Rate survey: Credit card interest rates decline

Credit card interest rates dropped to their lowest level since February, according to the Weekly Rate Report.’s Weekly Rate Report
 Avg. APRLast week 6 months ago
National average 14.96%15.00%14.97%
Low interest10.40%10.40%10.73%
Balance transfer12.58%12.60%12.77%
Cash back 14.45%14.45%14.34%
Airline 14.63%14.63%14.44%
Instant approval15.49%15.49%15.99%
Bad credit23.64%23.64%24.96%
Methodology: The national average credit card APR is comprised of 100 of the most popular credit cards in the country, including cards from dozens of leading U.S. issuers and representing every card category listed above. (Introductory, or teaser, rates are not included in the calculation.)
Updated: April 4, 2012

The national average annual percentage rate (APR) on new credit card offers dipped to 14.96 percent Wednesday. This is the fifth time this year rates have declined. However, unlike previous changes, this week’s rate change was due to a reshuffling of the database.  

Each week, the team tracks 100 of the most popular credit cards in the country and looks at whether APRs, annual fees and promotional APR offers have changed.  Occasionally, we will reshuffle the cards that we look at in order to more accurately reflect the credit card market.

This week, we removed from our database four cards that were no longer available online and replaced them with an equal number of similar credit cards. One of the new cards — the True Earnings credit card from Costco and American Express — featured a lower APR than its predecessor, the Citi Platinum CITGO MasterCard. As a result, the national average declined slightly.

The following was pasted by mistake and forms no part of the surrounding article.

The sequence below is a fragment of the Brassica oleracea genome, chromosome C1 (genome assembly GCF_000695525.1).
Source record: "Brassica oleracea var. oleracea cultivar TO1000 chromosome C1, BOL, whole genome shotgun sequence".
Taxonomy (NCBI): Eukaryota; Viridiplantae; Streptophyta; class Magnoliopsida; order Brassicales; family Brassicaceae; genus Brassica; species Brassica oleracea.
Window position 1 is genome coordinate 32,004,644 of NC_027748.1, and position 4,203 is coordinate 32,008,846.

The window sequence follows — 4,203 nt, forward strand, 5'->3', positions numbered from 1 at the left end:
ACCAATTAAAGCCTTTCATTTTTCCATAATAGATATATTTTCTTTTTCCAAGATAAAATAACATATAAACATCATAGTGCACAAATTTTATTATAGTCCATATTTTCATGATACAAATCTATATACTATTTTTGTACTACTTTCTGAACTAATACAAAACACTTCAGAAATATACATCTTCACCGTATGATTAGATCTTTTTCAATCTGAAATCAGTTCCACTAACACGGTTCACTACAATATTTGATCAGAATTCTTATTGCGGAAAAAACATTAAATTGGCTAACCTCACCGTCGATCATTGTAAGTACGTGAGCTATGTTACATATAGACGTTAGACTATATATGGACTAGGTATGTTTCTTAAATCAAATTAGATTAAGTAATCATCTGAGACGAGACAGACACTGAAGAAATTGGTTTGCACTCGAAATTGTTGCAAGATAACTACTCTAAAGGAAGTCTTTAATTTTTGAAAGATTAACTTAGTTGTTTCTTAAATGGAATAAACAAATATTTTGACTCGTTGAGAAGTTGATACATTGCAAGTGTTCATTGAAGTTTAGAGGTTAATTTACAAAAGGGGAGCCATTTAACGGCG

None of the cards that we track featured APR changes this week. However, we did see a few notable changes to credit card terms and conditions.

For example, Pentagon Federal Credit Union sweetened the promotional balance transfer offer on two of its rewards cards, the Pentagon Federal Credit Union Promise Card and the Visa Platinum Cash Rewards card. Both cards previously advertised low promotional APRs for 24 months. Now, the two cards feature a 4.99 percent balance transfer offer for the life of the balance.  

These are the only cards in the database that feature a lifetime promotional balance transfer offer. Among the cards that we track, the second longest promotional balance transfer offer extends for just 18 months. Pentagon Federal Credit Union declined to comment on the change.

Thinking about a promotional balance transfer offer? Do the math before you apply
Promotional balance transfer offers are relatively common, according to data. Roughly a third of the cards we track feature some type of promotional balance transfer offer and most offers extend for 12 months or more.  

However, experts recommend that consumers who are thinking about taking advantage of these offers add up the total cost of transferring a balance before filling out an application. “Before doing a balance transfer, review the balance transfer fee printed on the card’s disclosure,” says Karen Carlson, director of Education for InCharge Debt Solutions, a nonprofit consumer credit counseling service.

Many balance transfer cards charge up to 3 percent to transfer your balance and that can add up fast, says Carlson. “If you are transferring $10,000 and the fee is 3 percent, you are paying $300 from the get-go.”

It’s also a good idea to review your budget before you switch cards. “Have an end game in mind,” says Carlson. Calculate how much you would need to pay monthly to clear your balance before the promotional rate expires and realistically assess whether you can afford it. “If you are fairly certain you can’t pay your debt off during the introductory APR, compare your current interest rate against the potential card’s regular rate,” says Carlson. You may find that you are better off sticking with your current card.  

See related:2012 survey of balance transfer cards shows offers getting better

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Credit Card Rate Report Updated: August 14th, 2019
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